January 13, 2009

In January 2006, Hamas won a legislative majority, giving it control of the Palestinian cabinet, while Mahmoud Abbas remained the chief executive, controlling overall security. In June 2007, Hamas challenged Abbas’ security forces, overthrowing the Palestinian Authority government (PA) in Gaza, which led to division with the West Bank. Following a year-long blockade of Gaza and ongoing rocket attacks into Israel, Israel and Hamas agreed to an Egyptian-brokered six-month ceasefire in June 2008. By agreeing to the deal, Israel hoped to end the rocket attacks from Gaza, freeze Hamas’ military buildup in Gaza and begin a process that could lead to the release of captured Israeli solider Gilad Shalit. Hamas hoped to end Israeli air strikes and incursions into Gaza and ease the closure of the territory. On December 27, following intensified rocket fire after the ceasefire expired, Israel launched an extensive military operation in Gaza.

• The ceasefire began on June 19. At the time, PA officials expressed concern that an agreement with Hamas would undermine the PA.
• On June 29, Hamas arrested a spokesman of the Al-Aqsa Martyrs Brigade after the group claimed responsibility for launching two rockets into Israel.

• On July 2, Israeli authorities said they had closed the Gaza border six times in response to rocket fire since the truce began.
• In late July, Abbas called for renewed talks with Hamas with the help of Egyptian mediation.
• Israeli and UN figures reported between 10 to 20 rockets fired into Israel from Gaza.

• In early August, following a bombing in Gaza, 11 people died in a Hamas crackdown on a clan supportive of Fatah. In response, Israel, in consultations with the PA, allowed 88 Fatah supporters to seek asylum in Jericho.
• In late August Egypt held meetings with representatives from Islamic Jihad as part of a series of bilateral meetings with Palestinian factions.
• Between 10 to 30 rockets were fired into Israel in August.

• On September 17, Israeli negotiator Ofer Dekel met with Egyptian officials to discuss the release of Shalit in exchange for Hamas prisoners in Israel.
• Between 5 to 10 rockets were fired into Israel in September.
• In meetings with Egyptian officials in September, PLO/Fatah representatives accepted Egyptian proposals to end inter-Palestinian rifts.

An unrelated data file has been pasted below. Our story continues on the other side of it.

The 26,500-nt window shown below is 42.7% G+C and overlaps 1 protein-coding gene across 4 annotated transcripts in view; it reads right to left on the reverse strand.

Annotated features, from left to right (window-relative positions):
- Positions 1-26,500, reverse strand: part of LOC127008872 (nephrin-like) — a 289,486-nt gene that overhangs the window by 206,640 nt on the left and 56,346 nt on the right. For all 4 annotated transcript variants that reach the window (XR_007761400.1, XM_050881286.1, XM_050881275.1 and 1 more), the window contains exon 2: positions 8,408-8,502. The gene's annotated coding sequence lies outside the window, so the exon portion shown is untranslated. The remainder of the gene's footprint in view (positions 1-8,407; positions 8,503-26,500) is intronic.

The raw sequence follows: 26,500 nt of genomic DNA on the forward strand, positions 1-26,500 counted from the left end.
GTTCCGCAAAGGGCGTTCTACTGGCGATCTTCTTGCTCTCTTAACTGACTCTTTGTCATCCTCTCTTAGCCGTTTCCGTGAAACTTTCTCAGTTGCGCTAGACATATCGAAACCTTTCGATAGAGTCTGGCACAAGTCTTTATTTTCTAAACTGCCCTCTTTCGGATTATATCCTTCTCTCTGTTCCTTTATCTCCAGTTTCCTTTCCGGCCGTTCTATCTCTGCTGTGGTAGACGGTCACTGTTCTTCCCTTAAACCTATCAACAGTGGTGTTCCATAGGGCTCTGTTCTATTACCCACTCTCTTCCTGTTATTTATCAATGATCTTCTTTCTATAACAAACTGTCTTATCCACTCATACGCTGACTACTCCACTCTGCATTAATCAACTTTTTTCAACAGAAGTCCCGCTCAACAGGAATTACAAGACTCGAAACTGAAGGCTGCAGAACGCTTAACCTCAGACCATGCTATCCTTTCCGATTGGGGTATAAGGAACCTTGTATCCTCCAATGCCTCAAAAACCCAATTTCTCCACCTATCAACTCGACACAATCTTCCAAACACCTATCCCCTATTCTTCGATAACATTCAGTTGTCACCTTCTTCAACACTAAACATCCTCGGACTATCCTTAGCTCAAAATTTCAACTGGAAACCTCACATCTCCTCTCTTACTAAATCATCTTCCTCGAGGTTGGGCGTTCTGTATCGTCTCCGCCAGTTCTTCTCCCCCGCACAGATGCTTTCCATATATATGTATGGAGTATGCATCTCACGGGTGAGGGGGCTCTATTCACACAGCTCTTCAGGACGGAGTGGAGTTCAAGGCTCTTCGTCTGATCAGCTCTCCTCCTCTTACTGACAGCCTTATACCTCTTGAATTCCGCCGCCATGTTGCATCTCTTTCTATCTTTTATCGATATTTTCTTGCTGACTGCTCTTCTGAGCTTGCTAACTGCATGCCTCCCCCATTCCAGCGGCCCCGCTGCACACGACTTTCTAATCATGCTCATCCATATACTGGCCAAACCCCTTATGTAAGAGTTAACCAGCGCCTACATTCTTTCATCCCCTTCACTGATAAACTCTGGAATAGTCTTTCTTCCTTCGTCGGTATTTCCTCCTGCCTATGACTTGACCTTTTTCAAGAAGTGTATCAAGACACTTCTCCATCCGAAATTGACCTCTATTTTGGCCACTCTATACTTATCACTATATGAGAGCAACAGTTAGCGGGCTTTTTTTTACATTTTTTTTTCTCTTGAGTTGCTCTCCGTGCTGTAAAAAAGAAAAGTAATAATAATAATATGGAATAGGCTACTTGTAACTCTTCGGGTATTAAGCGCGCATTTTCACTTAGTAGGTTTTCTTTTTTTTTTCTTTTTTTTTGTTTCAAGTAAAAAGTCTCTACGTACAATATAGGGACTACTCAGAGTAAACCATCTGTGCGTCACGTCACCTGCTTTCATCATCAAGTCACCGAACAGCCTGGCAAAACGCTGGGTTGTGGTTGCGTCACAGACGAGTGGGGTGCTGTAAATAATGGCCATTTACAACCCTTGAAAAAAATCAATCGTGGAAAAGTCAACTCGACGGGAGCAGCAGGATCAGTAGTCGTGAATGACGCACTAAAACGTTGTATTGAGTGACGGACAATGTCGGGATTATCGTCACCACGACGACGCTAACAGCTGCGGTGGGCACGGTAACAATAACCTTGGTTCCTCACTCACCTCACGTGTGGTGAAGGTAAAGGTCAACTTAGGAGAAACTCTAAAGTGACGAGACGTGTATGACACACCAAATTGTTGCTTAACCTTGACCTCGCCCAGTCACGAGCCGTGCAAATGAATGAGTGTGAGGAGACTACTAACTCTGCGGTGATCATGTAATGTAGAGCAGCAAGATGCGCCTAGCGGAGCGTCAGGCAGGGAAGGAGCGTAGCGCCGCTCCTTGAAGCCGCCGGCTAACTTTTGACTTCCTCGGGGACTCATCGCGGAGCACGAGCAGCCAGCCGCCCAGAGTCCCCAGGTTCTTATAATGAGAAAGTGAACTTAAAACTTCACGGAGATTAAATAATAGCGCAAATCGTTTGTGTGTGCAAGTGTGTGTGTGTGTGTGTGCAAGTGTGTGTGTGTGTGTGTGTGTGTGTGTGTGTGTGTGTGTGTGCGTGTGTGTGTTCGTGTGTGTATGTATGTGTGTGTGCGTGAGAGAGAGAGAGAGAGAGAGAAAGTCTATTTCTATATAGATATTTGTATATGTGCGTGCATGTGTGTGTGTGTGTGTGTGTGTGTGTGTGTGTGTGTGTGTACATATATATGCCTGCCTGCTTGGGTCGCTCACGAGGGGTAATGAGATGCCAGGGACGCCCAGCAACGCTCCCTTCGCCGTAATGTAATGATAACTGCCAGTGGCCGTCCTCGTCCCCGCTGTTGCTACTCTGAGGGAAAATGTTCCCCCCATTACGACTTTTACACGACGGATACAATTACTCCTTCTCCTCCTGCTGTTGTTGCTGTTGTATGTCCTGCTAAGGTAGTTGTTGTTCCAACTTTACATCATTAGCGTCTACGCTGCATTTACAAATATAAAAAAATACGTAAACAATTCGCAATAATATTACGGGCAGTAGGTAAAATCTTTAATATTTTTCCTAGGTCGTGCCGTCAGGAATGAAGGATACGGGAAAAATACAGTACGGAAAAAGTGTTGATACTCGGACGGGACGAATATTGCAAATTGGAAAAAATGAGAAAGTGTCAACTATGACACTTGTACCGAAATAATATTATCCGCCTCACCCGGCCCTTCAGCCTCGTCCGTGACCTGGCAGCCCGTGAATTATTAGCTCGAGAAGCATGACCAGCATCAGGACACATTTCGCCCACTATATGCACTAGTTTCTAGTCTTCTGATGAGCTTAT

• On October 6, Hamas officials said they would not recognize Abbas’ presidency after January 8, 2009.
• On October 8, Hamas representatives met with Egyptian officials in preparation for a future joint meeting of various Palestinian factions.
• The Israeli Security Agency (Shin Bet) reported two rocket and mortar attacks during October.

• Egypt announced that reconciliation talks between different factions had been postponed due to Hamas’ decision not to take part. A Hamas official cited Fatah’s refusal to free Hamas prisoners in the West Bank as the group’s reason for not participating. Hamas had also previously taken issue with Cairo’s unwillingness to hold talks regarding the opening of the Rafah border crossing. Hamas later cited additional reasons for not joining the talks, leading to the impression it feared being pressured into an agreement.
• On November 4, in the course of Israel’s first incursion into Gaza since the ceasefire–a mission intended to destroy a tunnel built to capture Israeli soldiers–six gunmen were killed and militants fired 35 rockets. In the following days, Palestinians fired dozens of rockets and mortars at Israel and Israel closed commercial crossings into Gaza, allowing in limited amounts of fuel.
• On November 12, Israel killed four Hamas members that the military said were attempting to put an explosive device near the border fence. Hamas also launched rockets into Israel and the Israeli military carried out two air strikes in Gaza.

• On December 14, during the celebration of Hamas’ 21st anniversary, Hamas leaders in Gaza left open the possibility of extending the truce while the exiled political leadership in Damascus, Syria said it would end December 19. A spokesman for Israeli Prime Minister Ehud Olmert said that Israel was willing to continue the ceasefire if Hamas stopped militants from firing rockets into Israel. Major General Amos Gilad, a high-ranking Israeli defense official, traveled to Egypt to discuss the truce.
• By mid-December, Israeli military cited 250 rockets and mortars had been fired at Israel since November 4 and Israeli operations had killed at least 10 more Palestinians.
• On December 18, Hamas declared an end to the ceasefire.
• By the end of the ceasefire, the daily average number of trucks allowed into Gaza had increased from 70 to approximately 90. Before the Hamas takeover of Gaza and the closing of the crossings, 500 to 600 truckloads entered Gaza daily. The Israeli government also reported 362 rocket and mortar shells fired at Israel during the ceasefire.

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